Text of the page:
359th Conference of the Ministers of Education and Cultural Affairs in Berlin
An appeal to the Conference of the Ministers of Education and Cultural Affairs: Genocide against the Armenians must become a topic of teaching German schools! (Press Release)
On the occasion of the Conference of the Ministers of Education and Cultural Affairs on Thursday and Friday in Berlin, the Society for Threatened Peoples (STP) has sent an appeal to the politicians, asking them to ensure that the genocide against the Armenians will become a topic of teaching in German school textbooks. “Please ensure that the genocide against the Armenians, the Assyrian and Aramaic-Chaldean, and the Greek Orthodox Christians in the Ottoman Empire will become a topic of teaching in German schools, to create awareness for the subject at an early stage and to ensure that it will not be forgotten,” says the letter the human rights organization sent to the President of the KMK, Dr. Susanne Eisenmann. The STP had already addressed the individual ministers with this demand in the summer.
“In Germany, it should not be allowed to deny that the genocide, which began in 1915, ever occurred,” said the STP’s Middle East consultant, Kamal Sido, in Göttingen on Wednesday – referring to how the historic crime is treated in Turkey. “The German school pupils must be informed about the true story! They must be provided ethical orientation regarding the crimes – the worst kind of crime human beings are capable of. At the same time, it would be possible to discuss what role Germany played in the genocide. “Due to the close cooperation with the Ottoman Empire in the First World War, the German Reich was informed about the fact that the Christians were persecuted. The death marches, mass deportations, forced labor, the killing of the men and the enslavement of their wives and children had already been known at that time.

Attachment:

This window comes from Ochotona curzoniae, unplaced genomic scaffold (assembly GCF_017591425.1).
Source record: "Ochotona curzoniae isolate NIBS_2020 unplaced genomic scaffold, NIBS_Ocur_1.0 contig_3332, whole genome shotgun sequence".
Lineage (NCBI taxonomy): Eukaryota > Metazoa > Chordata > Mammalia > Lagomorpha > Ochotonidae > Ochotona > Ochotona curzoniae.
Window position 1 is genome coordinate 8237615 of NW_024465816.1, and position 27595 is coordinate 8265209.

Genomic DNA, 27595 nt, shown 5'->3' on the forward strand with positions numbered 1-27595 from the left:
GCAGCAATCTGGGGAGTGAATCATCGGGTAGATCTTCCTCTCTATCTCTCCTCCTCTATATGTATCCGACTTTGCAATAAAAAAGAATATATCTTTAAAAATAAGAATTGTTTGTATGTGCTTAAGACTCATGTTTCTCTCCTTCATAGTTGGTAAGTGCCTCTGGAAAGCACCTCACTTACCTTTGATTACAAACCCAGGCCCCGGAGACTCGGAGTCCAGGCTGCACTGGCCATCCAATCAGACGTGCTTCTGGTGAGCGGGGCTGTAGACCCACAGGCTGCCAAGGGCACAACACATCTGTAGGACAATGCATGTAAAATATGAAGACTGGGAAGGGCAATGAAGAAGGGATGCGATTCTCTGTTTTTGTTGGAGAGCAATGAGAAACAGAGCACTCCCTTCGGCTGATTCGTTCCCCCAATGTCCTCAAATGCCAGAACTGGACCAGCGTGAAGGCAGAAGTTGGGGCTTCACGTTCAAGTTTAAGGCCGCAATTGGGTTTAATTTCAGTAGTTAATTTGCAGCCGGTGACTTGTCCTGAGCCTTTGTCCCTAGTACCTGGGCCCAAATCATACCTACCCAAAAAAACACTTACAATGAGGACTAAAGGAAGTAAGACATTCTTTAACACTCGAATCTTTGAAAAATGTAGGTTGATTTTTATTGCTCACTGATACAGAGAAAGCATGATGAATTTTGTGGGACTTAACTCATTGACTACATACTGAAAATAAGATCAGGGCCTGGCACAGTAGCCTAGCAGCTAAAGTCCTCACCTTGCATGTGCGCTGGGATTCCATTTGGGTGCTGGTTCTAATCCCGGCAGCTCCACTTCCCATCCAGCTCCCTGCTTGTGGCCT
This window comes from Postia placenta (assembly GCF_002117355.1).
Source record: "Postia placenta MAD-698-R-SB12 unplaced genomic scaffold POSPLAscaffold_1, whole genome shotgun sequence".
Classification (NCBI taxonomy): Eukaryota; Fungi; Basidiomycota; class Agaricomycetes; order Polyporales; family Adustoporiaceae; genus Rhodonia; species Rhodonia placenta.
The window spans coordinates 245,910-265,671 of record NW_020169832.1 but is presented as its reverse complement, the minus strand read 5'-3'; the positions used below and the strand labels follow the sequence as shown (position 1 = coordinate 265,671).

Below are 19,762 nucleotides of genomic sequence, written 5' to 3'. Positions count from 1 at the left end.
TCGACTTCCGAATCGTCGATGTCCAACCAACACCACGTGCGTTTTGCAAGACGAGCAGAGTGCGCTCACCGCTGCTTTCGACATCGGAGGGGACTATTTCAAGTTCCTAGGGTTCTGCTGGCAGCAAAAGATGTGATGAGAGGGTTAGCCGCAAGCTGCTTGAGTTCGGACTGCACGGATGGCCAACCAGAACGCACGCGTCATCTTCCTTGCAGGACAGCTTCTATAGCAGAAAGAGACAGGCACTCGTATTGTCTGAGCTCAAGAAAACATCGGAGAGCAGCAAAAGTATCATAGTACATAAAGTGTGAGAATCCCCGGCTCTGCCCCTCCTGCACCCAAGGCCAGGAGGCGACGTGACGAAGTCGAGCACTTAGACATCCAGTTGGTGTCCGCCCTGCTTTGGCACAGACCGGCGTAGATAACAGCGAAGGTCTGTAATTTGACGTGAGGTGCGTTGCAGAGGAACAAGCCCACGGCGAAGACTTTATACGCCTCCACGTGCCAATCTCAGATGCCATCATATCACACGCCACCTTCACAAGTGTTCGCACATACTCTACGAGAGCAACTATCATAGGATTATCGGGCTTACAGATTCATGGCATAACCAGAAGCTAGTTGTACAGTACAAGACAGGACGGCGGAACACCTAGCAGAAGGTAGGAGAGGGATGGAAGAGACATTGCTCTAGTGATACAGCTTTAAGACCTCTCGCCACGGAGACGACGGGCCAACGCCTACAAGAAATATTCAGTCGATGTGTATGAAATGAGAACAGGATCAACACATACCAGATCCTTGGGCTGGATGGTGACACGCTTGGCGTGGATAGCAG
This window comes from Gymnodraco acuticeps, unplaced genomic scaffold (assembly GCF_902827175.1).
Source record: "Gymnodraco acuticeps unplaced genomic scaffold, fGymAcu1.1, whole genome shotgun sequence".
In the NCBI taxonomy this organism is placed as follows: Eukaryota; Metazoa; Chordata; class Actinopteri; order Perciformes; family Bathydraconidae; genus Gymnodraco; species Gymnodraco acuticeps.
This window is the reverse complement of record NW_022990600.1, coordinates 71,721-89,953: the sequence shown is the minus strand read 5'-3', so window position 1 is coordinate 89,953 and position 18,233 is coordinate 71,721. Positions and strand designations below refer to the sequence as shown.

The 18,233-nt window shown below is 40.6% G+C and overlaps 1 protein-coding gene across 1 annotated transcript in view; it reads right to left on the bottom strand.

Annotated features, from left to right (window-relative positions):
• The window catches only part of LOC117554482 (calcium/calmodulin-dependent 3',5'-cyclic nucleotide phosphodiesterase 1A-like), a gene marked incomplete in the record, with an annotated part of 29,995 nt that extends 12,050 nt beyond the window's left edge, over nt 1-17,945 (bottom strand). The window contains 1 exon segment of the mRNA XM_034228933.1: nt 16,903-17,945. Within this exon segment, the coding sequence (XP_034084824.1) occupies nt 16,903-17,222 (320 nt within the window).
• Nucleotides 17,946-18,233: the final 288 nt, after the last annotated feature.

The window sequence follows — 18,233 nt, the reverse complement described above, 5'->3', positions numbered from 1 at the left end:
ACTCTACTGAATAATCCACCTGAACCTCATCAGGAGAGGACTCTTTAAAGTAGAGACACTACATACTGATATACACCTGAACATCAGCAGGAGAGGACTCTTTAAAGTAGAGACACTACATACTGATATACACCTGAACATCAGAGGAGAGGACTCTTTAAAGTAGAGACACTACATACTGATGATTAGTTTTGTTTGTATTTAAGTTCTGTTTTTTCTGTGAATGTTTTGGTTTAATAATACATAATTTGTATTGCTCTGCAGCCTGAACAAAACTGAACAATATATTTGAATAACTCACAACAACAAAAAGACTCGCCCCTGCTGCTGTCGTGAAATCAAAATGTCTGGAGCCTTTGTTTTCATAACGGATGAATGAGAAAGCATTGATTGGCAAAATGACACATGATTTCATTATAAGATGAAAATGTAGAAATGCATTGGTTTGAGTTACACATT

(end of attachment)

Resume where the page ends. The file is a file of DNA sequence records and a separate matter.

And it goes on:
More than 100,000 years ago, up to three million Christian Armenians, Aramaeans/Assyrians/Chaldeans, and Greeks had been murdered systematically on the territory of today’s Turkey. Until today, the descendants of the few survivors can not find peace – as Turkey refuses to recognize the genocide crimes as such, as the Christian minorities are still suppressed, and as journalists who dare to publish critical reports are still harassed.
“Germany could make a clear statement against the oppression and discrimination of Christians and other minorities in Turkey, and also in other countries of the Middle East, by making the genocide in the Ottoman Empire a topic of teaching in German schools,” said Kamal Sido. Members of various Christian churches, from Egypt to Syria or Iran, are being oppressed by both state and non-state actors. Radical Islamist groups such as the Islamic State (IS) are leading a ruthless war against anyone who doesn’t follow the provisions of a radical Islam.
Headerphoto: Asian Development Bank via Flickr